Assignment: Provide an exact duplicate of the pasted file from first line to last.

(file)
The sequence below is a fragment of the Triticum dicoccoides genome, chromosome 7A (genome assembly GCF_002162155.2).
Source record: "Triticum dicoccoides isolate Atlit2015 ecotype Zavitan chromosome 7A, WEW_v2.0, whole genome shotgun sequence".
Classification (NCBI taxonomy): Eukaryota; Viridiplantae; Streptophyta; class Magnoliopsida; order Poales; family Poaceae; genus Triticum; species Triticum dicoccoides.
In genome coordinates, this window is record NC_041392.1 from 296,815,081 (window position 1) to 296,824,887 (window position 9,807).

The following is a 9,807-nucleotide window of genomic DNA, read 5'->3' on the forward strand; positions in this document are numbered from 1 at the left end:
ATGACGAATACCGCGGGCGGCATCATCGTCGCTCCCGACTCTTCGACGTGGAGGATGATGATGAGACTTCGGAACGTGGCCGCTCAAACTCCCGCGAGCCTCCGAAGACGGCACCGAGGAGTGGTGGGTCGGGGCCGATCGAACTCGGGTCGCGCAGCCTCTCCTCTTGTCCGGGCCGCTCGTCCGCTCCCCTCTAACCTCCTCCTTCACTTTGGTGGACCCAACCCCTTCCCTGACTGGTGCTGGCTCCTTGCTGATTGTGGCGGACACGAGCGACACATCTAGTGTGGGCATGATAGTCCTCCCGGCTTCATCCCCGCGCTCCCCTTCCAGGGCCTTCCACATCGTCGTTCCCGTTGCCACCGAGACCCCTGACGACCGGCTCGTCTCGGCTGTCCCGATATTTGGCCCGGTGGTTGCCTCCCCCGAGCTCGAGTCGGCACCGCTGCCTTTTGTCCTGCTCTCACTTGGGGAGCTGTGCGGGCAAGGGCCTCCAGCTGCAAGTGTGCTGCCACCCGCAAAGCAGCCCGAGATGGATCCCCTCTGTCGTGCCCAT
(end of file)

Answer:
The sequence below is a fragment of the Triticum dicoccoides genome, chromosome 7A (genome assembly GCF_002162155.2).
Source record: "Triticum dicoccoides isolate Atlit2015 ecotype Zavitan chromosome 7A, WEW_v2.0, whole genome shotgun sequence".
Classification (NCBI taxonomy): Eukaryota; Viridiplantae; Streptophyta; class Magnoliopsida; order Poales; family Poaceae; genus Triticum; species Triticum dicoccoides.
In genome coordinates, this window is record NC_041392.1 from 296,815,081 (window position 1) to 296,824,887 (window position 9,807).

The following is a 9,807-nucleotide window of genomic DNA, read 5'->3' on the forward strand; positions in this document are numbered from 1 at the left end:
ATGACGAATACCGCGGGCGGCATCATCGTCGCTCCCGACTCTTCGACGTGGAGGATGATGATGAGACTTCGGAACGTGGCCGCTCAAACTCCCGCGAGCCTCCGAAGACGGCACCGAGGAGTGGTGGGTCGGGGCCGATCGAACTCGGGTCGCGCAGCCTCTCCTCTTGTCCGGGCCGCTCGTCCGCTCCCCTCTAACCTCCTCCTTCACTTTGGTGGACCCAACCCCTTCCCTGACTGGTGCTGGCTCCTTGCTGATTGTGGCGGACACGAGCGACACATCTAGTGTGGGCATGATAGTCCTCCCGGCTTCATCCCCGCGCTCCCCTTCCAGGGCCTTCCACATCGTCGTTCCCGTTGCCACCGAGACCCCTGACGACCGGCTCGTCTCGGCTGTCCCGATATTTGGCCCGGTGGTTGCCTCCCCCGAGCTCGAGTCGGCACCGCTGCCTTTTGTCCTGCTCTCACTTGGGGAGCTGTGCGGGCAAGGGCCTCCAGCTGCAAGTGTGCTGCCACCCGCAAAGCAGCCCGAGATGGATCCCCTCTGTCGTGCCCAT